Jun 30, 2016

ISIS’ Ramadan terror campaign, CNN.com

ISIS' Ramadan terror campaign

Updated 8:03 PM ET, Wed June 29, 2016

U.S. officials: Istanbul attack has hallmarks of ISIS

U.S. officials: Istanbul attack has hallmarks of ISIS 02:31

Story highlights

  • Peter Bergen says an ISIS spokesman called for attacks during the holy month
  • ISIS has been suffering reverses on the ground militarily

Peter Bergen is CNN's national security analyst, a vice president at New America and a professor of practice at Arizona State University. He is the author of the new book, "United States of Jihad: Investigating America's Homegrown Terrorists."

(CNN)In the past two days, ISIS has conducted lethal suicide attacks in Jordan, Lebanon, Yemen and also, very likely, in Turkey.

Referring to Tuesday's suicide bombings at the Istanbul Ataturk Airport that killed dozens, a U.S. government official told me there is "no reason to think it isn't ISIS." The official also noted that the airport is "not a typical PKK target," using the initials of a Kurdish group that also has carried out a number of recent terrorist attacks in Turkey.

And Turkish Prime Minister Binali Yildirim said early signs point to ISIS. Still, ISIS has not claimed responsibility and it's not certain that it was behind the Istanbul attacks, which are the most lethal terrorist attacks ever at an airport.

In the past month, we've seen a surge of terrorism in the Middle East and the West.

None of this should be too surprising. After all, ISIS explicitly called for terrorist attacks during the holy month of Ramadan, which commenced three weeks ago.

Abu Muhammad al-Adnani, the spokesman for ISIS, released an audiotape in late May in which he called for attacks, saying, "Ramadan, the month of conquest and jihad... make it a month of calamity everywhere for the non-believers."

Beginning on Monday, ISIS or its affiliated groups started carrying out multiple attacks across the Middle East. ISIS suicide attackers blew themselves up in a Christian village in Lebanon close to the Syrian border, killing five people.

Also on Monday, a wave of ISIS suicide attacks in Yemen in the southeastern city of Mukalla killed more than 40.

On Tuesday, ISIS launched a suicide attack that killed seven Jordanian security personnel at a border crossing between Jordan and Syria.

The same day, the Istanbul airport was attacked by three suicide bombers who were likely dispatched by ISIS.

In the past two and half weeks, ISIS-inspired attackers also struck in the West, first in Orlando, Florida, where 49 people were killed in a gay nightclub -- the most lethal terrorist attack in the United States since 9/11 -- and, the day after the Orlando attack, an ISIS terrorist killed a police official and his partner in a town outside Paris.

Unfortunately, we may see more attacks. For Islamist terrorist groups such as ISIS, the holy month of Ramadan -- a time of fasting and prayer for the vast majority of Muslims -- is seen as a particularly auspicious time to launch terrorist attacks.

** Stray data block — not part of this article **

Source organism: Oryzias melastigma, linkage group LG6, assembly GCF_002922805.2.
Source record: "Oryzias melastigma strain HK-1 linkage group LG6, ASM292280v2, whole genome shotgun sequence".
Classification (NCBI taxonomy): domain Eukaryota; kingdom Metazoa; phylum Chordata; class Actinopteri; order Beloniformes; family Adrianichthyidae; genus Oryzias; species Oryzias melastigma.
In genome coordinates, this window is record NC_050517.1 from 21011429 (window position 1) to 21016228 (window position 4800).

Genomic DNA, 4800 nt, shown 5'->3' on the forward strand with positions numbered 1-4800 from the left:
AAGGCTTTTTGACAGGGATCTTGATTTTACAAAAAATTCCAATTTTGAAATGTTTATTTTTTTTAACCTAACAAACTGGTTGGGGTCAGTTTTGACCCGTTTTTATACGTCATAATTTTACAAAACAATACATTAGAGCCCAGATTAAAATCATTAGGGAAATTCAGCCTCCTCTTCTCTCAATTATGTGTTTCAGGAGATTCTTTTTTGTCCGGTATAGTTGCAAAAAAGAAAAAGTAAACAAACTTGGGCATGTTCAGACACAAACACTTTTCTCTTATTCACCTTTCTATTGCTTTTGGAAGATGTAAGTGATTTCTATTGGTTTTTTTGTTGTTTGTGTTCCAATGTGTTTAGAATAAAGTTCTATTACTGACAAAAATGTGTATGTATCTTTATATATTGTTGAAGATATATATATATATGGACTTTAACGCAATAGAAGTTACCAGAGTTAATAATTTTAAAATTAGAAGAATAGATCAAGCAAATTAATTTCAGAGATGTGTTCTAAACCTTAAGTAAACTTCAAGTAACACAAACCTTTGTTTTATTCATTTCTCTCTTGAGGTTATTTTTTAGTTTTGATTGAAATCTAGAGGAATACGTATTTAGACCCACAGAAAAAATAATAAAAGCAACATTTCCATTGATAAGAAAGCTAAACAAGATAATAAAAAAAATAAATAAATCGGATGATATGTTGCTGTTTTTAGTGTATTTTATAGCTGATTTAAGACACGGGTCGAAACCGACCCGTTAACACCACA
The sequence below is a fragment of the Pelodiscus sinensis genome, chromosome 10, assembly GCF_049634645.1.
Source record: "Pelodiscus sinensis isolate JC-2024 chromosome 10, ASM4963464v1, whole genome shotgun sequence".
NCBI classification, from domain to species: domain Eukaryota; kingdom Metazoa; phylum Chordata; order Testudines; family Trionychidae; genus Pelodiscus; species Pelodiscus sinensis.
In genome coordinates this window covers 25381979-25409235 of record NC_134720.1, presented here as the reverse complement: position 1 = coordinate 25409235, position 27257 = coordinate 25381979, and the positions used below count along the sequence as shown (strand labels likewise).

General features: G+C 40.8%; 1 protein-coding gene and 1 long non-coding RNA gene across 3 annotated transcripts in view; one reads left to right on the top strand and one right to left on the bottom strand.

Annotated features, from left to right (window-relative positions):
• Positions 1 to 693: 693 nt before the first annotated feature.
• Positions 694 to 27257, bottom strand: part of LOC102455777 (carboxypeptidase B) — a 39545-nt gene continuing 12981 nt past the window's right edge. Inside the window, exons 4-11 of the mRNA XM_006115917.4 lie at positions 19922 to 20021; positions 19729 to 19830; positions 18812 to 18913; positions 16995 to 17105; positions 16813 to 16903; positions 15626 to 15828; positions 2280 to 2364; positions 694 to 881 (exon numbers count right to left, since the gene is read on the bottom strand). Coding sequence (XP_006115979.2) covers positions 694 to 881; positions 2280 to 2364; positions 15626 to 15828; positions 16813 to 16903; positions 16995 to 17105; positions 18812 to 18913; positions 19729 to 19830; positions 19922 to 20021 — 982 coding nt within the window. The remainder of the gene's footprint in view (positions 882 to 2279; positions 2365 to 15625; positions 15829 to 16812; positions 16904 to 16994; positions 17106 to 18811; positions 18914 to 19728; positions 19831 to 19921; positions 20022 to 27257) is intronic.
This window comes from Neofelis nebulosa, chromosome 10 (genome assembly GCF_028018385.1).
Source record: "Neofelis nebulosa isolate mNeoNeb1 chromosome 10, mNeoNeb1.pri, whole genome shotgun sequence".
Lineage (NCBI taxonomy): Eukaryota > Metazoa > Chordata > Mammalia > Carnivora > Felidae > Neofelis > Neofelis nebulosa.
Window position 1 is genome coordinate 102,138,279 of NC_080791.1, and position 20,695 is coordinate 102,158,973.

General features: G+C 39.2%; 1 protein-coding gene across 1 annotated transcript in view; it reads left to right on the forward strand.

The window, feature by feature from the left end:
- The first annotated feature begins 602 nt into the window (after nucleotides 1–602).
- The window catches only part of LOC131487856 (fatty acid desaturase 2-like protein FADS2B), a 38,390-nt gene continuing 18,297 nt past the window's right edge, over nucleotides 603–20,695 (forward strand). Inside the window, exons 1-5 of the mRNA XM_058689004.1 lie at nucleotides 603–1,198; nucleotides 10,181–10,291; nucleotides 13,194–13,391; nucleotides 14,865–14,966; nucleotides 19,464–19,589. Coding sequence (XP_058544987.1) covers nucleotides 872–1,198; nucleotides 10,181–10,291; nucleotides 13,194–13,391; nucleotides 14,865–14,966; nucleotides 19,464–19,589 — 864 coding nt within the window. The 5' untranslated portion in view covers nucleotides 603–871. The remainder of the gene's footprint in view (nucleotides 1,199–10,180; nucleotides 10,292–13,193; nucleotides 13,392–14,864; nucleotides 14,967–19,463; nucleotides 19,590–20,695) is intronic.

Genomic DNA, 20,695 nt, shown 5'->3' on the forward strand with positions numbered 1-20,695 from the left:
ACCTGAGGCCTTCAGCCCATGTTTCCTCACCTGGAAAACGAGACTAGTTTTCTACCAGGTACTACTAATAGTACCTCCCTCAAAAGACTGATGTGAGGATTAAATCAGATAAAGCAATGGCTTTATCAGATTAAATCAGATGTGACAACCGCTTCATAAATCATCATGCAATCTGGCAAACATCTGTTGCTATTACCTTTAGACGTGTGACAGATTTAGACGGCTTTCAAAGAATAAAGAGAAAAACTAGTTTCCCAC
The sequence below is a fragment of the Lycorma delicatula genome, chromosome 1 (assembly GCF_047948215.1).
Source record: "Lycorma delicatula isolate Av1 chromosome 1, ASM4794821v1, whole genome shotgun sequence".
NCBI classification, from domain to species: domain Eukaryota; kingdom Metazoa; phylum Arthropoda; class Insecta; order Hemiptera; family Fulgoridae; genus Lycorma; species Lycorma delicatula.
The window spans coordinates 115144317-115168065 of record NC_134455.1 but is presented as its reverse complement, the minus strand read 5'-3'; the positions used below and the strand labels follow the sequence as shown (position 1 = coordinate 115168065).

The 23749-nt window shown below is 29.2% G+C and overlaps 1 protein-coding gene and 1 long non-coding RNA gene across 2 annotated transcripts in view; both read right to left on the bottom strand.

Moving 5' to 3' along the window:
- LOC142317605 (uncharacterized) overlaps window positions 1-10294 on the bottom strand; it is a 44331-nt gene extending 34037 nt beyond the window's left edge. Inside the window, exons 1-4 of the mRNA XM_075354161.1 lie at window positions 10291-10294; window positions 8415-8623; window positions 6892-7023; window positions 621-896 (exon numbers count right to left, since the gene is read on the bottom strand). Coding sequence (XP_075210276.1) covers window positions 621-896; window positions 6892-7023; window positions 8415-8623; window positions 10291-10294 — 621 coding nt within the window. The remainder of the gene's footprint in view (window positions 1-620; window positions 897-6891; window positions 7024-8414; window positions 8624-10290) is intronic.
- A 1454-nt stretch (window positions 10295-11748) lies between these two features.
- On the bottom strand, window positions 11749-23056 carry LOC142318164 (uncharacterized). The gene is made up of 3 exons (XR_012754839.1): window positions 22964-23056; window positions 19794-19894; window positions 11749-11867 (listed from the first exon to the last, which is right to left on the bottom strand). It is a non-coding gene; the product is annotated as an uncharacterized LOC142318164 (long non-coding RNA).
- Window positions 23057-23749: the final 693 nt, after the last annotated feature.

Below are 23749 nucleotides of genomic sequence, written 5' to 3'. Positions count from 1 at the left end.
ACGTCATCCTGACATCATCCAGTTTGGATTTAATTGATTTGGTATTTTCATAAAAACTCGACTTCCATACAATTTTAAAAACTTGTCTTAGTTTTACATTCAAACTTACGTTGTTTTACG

This is especially the case around the 27th day of Ramadan, the "Night of Power," which is a particularly sacred day for the world's Muslims as it was the time that the Prophet Mohammed started receiving the first verses of the Koran.

On the Night of Power in 2000, which that year fell on January 3, al Qaeda militants attempted to launch a suicide attack against the American warship USS The Sullivans off the coast of Yemen with a bomb-filled boat. The attack failed. This year, the 27th day of Ramadan will fall on July 2.

If indeed the attacks at Istanbul's airport are the work of ISIS, it would fit into the terrorist organization's current strategy to attack commercial aviation targets. In March, two ISIS suicide bombers launched the attacks at the Brussels airport that killed 15.l'

In October, ISIS' Egyptian affiliate brought down a Russian commercial jet leaving Sinai airport, killing all 224 people on board, the deadliest attack on commercial aviation since 9/11.

ISIS also has ample motivation to want to attack Turkey. Where the Turks once had a laissez-faire attitude to the tens of thousands of "foreign fighters" who have transited Turkey to join ISIS in neighboring Syria, now the Turks have substantially cut down on ISIS recruits traveling though their country.

In 2015, ISIS, in one of its English language online publications, advised would-be foreign fighters hoping to join the group that, "Turkish intelligence agencies are in no way friends of the Islamic State [ISIS]."

Turkey has also allowed the United States to fly bombing missions aimed at ISIS from airports on Turkish soil.

Not coincidentally, the latest wave of attacks comes as ISIS continues to suffer reversals on the battlefield in both Iraq and Syria. Indeed, last week Gen. David Petraeus, the former U.S. commanding general in Iraq, predicted in an interview with me that ISIS could lose its de facto capital, the important Iraqi city of Mosul, before the end of the Obama administration's term in January 2017.

Such battlefield losses may serve to accelerate ISIS-directed and -inspired attacks outside of Iraq and Syria.